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At the ASH (American Society of Hematology) Annual Conference in Atlanta in December 2017, Dr. Ian Flinn from Sarah Cannon Cancer Institute, Nashville, TN presented new data on a registration trial of duvelisib versus ofatumumab for the treatment of chronic lymphocytic leukemia (CLL).
This is the large trial that compares a new therapy, in this case duvelisib to an established standard of care, ofatumumab, to prove benefit and hopefully lead to the drug’s approval.
Duvelisib is an experimental PI3K inhibitor that has broader activity than the approved PI3K inhibitor, idelalisib (Zydelig).
Ofatumumab (Arzerra) is a second generation, fully humanized monoclonal antibody targeting CD20 that is engineered to attack and kill CLL cells. It was the second anti-CD20 monoclonal antibody approved to treat CLL, rituximab (Rituxan) being the first and obinutuzumab (Gazyva) being the third. It is approved to treat CLL and was the also comparator in the trial that lead to the ibrutinib approval.
This is my interview with Dr. Flinn on his presentation of the important results from this study treating relapsed/refractory chronic lymphocytic leukemia patients.
Take Away Points:
- B cell signaling is important in B cell survival and blocking it by inhibiting PI3K has powerful therapeutic benefits in CLL.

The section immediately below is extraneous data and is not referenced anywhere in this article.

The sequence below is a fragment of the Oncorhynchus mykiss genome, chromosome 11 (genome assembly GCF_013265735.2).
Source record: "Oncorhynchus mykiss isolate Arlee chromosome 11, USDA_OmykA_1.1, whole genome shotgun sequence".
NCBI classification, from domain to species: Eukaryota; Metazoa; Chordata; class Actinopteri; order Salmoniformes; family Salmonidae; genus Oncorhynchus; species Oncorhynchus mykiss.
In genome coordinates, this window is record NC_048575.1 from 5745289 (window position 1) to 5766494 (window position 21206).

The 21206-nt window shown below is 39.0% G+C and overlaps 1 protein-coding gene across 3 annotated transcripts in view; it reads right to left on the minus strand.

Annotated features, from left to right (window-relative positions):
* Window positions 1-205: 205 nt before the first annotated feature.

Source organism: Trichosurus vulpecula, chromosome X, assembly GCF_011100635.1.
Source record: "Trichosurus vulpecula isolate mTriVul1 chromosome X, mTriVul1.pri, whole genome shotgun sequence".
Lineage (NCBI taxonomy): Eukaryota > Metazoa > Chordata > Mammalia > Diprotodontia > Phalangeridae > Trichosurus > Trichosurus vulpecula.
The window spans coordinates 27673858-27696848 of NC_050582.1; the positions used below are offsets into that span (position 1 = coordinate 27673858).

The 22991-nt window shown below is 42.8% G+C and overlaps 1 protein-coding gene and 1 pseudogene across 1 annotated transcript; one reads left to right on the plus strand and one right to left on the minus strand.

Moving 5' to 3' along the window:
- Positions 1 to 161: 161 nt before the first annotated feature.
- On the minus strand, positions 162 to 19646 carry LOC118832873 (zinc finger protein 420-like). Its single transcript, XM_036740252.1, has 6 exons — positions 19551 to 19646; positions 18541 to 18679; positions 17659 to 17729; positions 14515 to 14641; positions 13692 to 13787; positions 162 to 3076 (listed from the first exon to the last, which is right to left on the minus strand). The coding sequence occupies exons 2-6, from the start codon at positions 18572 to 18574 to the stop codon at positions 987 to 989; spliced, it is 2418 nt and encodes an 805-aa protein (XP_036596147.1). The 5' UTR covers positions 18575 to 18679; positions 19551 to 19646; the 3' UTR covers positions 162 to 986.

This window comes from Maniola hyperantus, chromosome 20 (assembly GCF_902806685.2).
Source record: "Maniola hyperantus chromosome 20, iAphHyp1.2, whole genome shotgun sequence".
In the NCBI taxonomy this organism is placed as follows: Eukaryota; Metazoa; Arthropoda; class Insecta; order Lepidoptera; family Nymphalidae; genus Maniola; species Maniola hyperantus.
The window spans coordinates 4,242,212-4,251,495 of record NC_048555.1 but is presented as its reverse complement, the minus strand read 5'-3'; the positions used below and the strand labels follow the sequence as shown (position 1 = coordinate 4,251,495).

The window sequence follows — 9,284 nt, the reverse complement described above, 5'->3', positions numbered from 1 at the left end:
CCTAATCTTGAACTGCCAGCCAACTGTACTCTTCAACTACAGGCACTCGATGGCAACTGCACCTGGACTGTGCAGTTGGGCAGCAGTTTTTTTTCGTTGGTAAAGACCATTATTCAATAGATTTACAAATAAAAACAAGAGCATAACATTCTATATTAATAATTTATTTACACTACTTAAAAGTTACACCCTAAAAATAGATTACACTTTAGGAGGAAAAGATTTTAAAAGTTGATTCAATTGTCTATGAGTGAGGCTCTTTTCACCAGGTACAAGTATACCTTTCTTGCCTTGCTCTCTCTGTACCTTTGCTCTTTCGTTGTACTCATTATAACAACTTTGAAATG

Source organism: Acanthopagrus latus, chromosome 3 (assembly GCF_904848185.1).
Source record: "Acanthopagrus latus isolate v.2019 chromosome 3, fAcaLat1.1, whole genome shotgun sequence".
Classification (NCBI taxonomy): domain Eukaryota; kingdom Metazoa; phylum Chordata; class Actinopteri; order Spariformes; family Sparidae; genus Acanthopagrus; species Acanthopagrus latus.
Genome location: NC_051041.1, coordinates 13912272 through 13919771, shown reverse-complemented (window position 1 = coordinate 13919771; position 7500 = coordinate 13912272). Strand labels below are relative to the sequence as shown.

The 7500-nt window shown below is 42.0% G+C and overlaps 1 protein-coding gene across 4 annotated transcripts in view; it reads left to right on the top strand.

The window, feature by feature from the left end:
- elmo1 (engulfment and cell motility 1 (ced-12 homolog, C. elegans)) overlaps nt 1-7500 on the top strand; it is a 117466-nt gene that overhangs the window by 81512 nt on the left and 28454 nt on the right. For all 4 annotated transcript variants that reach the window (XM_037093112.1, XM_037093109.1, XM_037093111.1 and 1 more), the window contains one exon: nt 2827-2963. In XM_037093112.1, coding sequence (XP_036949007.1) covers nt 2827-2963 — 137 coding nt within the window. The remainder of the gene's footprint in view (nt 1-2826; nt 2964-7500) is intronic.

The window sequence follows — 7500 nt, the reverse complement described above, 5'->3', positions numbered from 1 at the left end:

- There are several different types or isoforms of PI3K.
- Idelalisib inhibits PI3K-δ and has proven very effective in treating CLL.
- Duvelisib (DUV) is an oral dual inhibitor of PI3K-δ and PI3K-γ that is taken orally twice daily.
- Inhibiting PI3K-γ may have a benefit in treating the microenvironment that protects the CLL cells.
- Mean or average progression free survival (PFS) was more than a year with duvelisib, compared to only 9 months for ofatumumab.
- Side effects were as expected with a PI3K inhibitor such as diarrhea, colitis and infections that could be managed and reduced with appropriate vigilance and prophylactic antibiotics
Here is a link to the abstract.
You can watch my interview with Dr. Flinn below, or read the transcript here.
In summary, odds are good we will soon have another potent oral agent to treat CLL. The trial is similar to the one that lead to the approval of ibrutinib, but that was a few years ago and it is possibly the FDA may raise the bar to get this approval.
Another treatment option is always a good thing so I am hoping for an approval soon.
Brian Koffman, MD 1/16/18